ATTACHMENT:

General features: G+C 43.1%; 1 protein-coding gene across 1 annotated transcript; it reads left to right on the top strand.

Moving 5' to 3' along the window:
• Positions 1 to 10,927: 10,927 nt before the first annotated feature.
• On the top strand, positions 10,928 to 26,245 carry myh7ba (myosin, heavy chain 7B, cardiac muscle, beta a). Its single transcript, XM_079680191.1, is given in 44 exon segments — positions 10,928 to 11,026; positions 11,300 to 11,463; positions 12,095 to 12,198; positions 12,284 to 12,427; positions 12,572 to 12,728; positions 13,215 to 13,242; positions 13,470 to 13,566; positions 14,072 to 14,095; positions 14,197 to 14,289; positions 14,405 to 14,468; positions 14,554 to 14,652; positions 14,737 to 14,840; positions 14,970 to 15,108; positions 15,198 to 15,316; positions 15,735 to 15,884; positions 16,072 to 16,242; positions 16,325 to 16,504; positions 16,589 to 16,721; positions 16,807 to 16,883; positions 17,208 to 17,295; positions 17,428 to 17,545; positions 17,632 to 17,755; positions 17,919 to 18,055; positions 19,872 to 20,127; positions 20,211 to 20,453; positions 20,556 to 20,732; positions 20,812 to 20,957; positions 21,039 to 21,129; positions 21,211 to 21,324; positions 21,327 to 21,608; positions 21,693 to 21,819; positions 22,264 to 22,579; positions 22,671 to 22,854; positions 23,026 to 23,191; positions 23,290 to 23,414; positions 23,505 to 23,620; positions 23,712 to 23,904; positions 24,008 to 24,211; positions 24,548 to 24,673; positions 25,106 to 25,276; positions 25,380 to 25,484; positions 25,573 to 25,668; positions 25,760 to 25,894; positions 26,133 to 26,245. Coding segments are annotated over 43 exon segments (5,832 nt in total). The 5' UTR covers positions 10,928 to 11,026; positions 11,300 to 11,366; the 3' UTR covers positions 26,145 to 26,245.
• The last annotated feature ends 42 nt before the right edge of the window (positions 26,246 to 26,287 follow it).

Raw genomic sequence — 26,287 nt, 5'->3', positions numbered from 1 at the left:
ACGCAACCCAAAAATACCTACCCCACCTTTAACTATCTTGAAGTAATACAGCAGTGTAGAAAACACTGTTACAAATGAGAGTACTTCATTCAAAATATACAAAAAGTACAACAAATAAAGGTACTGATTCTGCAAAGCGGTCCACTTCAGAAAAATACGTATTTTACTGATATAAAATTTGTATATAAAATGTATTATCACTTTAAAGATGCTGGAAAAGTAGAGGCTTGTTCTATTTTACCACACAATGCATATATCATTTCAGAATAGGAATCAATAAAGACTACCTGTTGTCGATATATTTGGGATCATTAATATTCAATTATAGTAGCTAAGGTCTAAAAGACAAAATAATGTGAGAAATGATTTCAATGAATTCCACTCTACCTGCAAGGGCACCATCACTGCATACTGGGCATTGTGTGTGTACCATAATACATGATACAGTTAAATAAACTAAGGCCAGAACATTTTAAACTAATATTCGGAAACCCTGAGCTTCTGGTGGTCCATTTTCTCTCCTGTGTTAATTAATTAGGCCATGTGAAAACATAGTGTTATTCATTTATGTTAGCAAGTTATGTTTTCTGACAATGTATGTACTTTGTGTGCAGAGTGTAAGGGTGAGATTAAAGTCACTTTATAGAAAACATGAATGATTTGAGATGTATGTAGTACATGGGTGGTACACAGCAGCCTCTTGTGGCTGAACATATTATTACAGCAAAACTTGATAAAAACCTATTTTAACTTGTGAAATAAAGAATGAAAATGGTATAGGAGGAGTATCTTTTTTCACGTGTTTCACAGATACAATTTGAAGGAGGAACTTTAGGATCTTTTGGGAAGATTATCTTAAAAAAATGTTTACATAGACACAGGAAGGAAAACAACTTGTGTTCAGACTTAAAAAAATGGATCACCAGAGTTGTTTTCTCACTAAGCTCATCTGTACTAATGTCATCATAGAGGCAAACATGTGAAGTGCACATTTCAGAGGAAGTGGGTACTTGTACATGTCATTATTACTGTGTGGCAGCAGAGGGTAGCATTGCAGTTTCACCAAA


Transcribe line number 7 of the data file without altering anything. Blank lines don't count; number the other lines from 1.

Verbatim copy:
ACGCAACCCAAAAATACCTACCCCACCTTTAACTATCTTGAAGTAATACAGCAGTGTAGAAAACACTGTTACAAATGAGAGTACTTCATTCAAAATATACAAAAAGTACAACAAATAAAGGTACTGATTCTGCAAAGCGGTCCACTTCAGAAAAATACGTATTTTACTGATATAAAATTTGTATATAAAATGTATTATCACTTTAAAGATGCTGGAAAAGTAGAGGCTTGTTCTATTTTACCACACAATGCATATATCATTTCAGAATAGGAATCAATAAAGACTACCTGTTGTCGATATATTTGGGATCATTAATATTCAATTATAGTAGCTAAGGTCTAAAAGACAAAATAATGTGAGAAATGATTTCAATGAATTCCACTCTACCTGCAAGGGCACCATCACTGCATACTGGGCATTGTGTGTGTACCATAATACATGATACAGTTAAATAAACTAAGGCCAGAACATTTTAAACTAATATTCGGAAACCCTGAGCTTCTGGTGGTCCATTTTCTCTCCTGTGTTAATTAATTAGGCCATGTGAAAACATAGTGTTATTCATTTATGTTAGCAAGTTATGTTTTCTGACAATGTATGTACTTTGTGTGCAGAGTGTAAGGGTGAGATTAAAGTCACTTTATAGAAAACATGAATGATTTGAGATGTATGTAGTACATGGGTGGTACACAGCAGCCTCTTGTGGCTGAACATATTATTACAGCAAAACTTGATAAAAACCTATTTTAACTTGTGAAATAAAGAATGAAAATGGTATAGGAGGAGTATCTTTTTTCACGTGTTTCACAGATACAATTTGAAGGAGGAACTTTAGGATCTTTTGGGAAGATTATCTTAAAAAAATGTTTACATAGACACAGGAAGGAAAACAACTTGTGTTCAGACTTAAAAAAATGGATCACCAGAGTTGTTTTCTCACTAAGCTCATCTGTACTAATGTCATCATAGAGGCAAACATGTGAAGTGCACATTTCAGAGGAAGTGGGTACTTGTACATGTCATTATTACTGTGTGGCAGCAGAGGGTAGCATTGCAGTTTCACCAAA